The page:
Food can contain bacteria, viruses and parasites that can cause illness in humans. When you are pregnant your immune system is slightly suppressed so you are more likely, than non-pregnant people, to get sick from eating food that has not been well washed, cooked or stored. Food poisoning also usually makes pregnant women more ill than non-pregnant people and in rare cases can cause miscarriage, preterm labour and serious illness in newborn babies.

You can help avoid illness caused by eating unsafe food by following some simple rules around food buying, preparation and storage.

  • Buy safe food – check the “use by” date on all food and don’t eat anything that is past its “use by” or “best before” date.
  • Don’t buy processed foods (canned/tinned, vacuum sealed etc) that have damaged packaging.
  • Don’t buy chilled foods that are not cold or frozen foods that are not frozen solid.
  • Clean – Wash you hands with soap and water before you prepare food or eat.
  • Wash all fruit and vegetables thoroughly.
  • Wash any fruit that you are going to eat fresh or salad vegetables, and pat dry with a clean towel or paper towels or thoroughly shake off the water. Prepare and eat salads as soon as possible after you have washed the vegetables etc.
  • Make sure chopping boards and utensils used for food preparation are clean and washed regularly.
  • Cook – Make sure cooked foods are properly cooked.
  • Make sure that all meat and chicken etc is completely thawed before you cook it.
  • If you are reheating food, heat it till it is hot not just warm. If you are reheating food in the oven – preheat the oven so that it is hot when you put the food into it. If you are reheating on the stove-top stir the food regularly while you are reheating it to make sure that it is hot right through
  • Eat food as soon as possible after it has been cooked or reheated.
  • Cover – Cover food on the table, bench etc to protect it from flies and insects
  • Cover all cooked foods that you put in the fridge and any meat etc that you are defrosting in the fridge. (Don’t let meat and chicken juices drip onto other foods)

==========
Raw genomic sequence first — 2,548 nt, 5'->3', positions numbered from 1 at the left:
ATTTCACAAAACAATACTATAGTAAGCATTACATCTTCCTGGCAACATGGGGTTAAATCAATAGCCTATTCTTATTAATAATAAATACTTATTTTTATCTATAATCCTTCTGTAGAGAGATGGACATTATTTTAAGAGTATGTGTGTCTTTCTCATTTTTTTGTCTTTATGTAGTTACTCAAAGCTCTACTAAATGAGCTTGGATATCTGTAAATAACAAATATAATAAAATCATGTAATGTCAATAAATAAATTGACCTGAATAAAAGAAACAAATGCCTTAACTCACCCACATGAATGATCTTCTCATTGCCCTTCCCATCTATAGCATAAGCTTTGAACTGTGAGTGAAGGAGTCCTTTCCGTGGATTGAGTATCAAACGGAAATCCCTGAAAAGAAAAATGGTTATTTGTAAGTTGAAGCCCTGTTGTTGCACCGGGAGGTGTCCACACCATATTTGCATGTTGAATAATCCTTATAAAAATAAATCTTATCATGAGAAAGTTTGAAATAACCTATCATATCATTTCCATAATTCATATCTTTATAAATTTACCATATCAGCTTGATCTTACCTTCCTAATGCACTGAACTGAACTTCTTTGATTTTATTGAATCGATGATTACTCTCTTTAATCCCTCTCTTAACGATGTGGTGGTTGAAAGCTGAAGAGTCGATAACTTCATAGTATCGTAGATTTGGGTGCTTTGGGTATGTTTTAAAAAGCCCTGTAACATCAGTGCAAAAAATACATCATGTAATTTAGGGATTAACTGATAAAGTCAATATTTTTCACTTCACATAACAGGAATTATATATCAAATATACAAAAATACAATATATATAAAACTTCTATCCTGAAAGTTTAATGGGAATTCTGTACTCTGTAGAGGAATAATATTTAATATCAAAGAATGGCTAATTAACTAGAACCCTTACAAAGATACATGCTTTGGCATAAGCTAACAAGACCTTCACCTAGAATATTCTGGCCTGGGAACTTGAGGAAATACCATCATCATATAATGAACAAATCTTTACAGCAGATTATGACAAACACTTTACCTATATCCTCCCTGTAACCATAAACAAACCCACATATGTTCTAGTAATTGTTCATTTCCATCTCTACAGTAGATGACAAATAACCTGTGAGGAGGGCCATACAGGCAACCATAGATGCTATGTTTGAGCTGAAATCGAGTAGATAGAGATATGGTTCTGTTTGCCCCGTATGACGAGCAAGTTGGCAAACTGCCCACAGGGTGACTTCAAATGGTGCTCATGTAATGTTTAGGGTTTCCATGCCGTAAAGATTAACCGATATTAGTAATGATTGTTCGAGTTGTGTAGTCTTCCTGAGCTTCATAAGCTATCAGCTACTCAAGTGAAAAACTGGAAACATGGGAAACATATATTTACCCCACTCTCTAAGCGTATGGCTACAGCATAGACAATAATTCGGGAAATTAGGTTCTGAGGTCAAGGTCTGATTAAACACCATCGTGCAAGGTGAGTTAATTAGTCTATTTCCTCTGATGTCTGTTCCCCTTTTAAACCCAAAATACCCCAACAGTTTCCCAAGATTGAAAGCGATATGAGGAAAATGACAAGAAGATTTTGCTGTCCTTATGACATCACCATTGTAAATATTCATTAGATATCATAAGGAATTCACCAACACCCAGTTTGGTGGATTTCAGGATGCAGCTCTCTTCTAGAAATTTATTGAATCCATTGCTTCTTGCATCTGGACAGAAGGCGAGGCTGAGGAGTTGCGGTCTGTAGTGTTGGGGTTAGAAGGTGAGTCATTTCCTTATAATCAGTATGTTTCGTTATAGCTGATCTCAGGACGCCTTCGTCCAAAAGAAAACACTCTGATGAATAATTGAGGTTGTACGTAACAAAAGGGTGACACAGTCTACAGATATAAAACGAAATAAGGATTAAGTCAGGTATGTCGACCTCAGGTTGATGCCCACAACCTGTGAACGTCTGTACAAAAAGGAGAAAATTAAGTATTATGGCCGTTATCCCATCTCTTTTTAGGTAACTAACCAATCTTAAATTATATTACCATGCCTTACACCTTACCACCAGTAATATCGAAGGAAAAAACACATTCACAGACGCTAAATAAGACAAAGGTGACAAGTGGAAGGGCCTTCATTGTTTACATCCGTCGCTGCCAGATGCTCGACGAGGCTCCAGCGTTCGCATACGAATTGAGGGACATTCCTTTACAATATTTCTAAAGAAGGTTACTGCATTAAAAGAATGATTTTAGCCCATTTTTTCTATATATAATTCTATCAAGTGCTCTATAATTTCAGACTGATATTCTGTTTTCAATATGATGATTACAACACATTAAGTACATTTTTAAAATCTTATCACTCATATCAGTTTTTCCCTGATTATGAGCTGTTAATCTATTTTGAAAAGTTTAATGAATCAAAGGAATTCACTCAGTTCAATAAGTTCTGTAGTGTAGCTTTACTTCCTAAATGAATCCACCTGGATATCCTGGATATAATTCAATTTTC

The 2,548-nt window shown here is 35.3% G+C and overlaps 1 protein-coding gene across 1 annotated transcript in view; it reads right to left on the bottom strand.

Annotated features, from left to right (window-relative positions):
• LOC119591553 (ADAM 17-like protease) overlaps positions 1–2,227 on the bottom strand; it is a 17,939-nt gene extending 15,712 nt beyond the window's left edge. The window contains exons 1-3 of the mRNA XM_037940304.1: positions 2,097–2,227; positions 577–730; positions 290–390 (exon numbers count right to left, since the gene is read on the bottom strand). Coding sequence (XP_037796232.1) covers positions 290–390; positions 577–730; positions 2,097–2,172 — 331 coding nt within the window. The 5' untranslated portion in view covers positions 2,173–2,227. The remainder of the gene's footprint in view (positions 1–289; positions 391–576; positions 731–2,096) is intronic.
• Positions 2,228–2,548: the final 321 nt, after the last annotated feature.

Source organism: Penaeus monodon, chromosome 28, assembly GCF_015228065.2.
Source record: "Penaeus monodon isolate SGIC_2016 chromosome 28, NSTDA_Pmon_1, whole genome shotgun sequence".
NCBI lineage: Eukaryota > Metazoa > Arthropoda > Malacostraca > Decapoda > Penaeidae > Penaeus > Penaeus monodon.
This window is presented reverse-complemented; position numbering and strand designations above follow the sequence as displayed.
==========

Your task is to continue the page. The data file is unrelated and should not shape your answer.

• Leftover food should covered and put into the fridge as soon as possible. Leftovers should only be stored for 2 days and then should be reheated thoroughly before eating. You should not reheat food more than once.
  • Processed food like yoghurt, dips, canned foods etc should be stored in covered, sealed containers, stored in the fridge and eaten within 2 days of opening.
  • Chill – After you have bought food, especially chilled foods (milk, cheese, yoghurt etc) or frozen foods take it straight home and put in the fridge or freezer.
  • Don’t leave food in a hot car.
  • Freezing food does not kill pathogens (bacteria, viruses etc) so you should only freeze fresh clean food.
  • Your fridge temperature should be between 2º – 4ºC. Food in unsealed containers should be stored inside the fridge not in the fridge door.
  • Keep raw and cooked foods in separate covered containers in the fridge.
  • Your freezer temperature should be between -15º and – 18ºC.
  • Raw food should only be frozen once. (After it is cooked and cooled it can be frozen again.)
  • Cooked food should only be frozen once. (After it is defrosted it can be stored in the fridge for 2 days and eaten only after it has been thoroughly reheated.)
  • Avoid foods that may be unsafe

Pregnant women are advised not to eat any of the following:

  • smoked fish, raw fish or seafood products
  • pate
  • cold pre-cooked chicken, ham or other meats
  • readymade coleslaws or salads from takeaway outlets or supermarket fridges etc
  • raw unpasteurized milk or milk products
  • soft cheeses

Dairy products – Make sure that any dairy products (milk, cheese, yoghurt etc) have been made from pasteurized milk.

Pregnant women are advised to avoid soft cheeses (e.g. brie, camembert, blue vein, ricotta etc) unless they are cooked till they are steaming hot. Listeria bacteria may have contaminated these products during processing and can grow at refrigerator temperature.

Listeriosis caused by listeria bacteria usually only causes mild flu–like symptoms (fever, aching muscles. diarrhoea etc). However, during pregnancy listeriosis can cause miscarriage or can affect the unborn baby who can be born prematurely and in rare cases be stillborn.

Takeaways and Eating Out – Choose only well-cooked food that has been thoroughly heated. You cannot be sure that restaurant, café or takeaway food has been safely prepared and stored. Steaming hot food is likely to be safe because most pathogens will be killed by thorough heating.

Pregnant women are advised to avoid pre-prepared salads, sushi and sandwiches.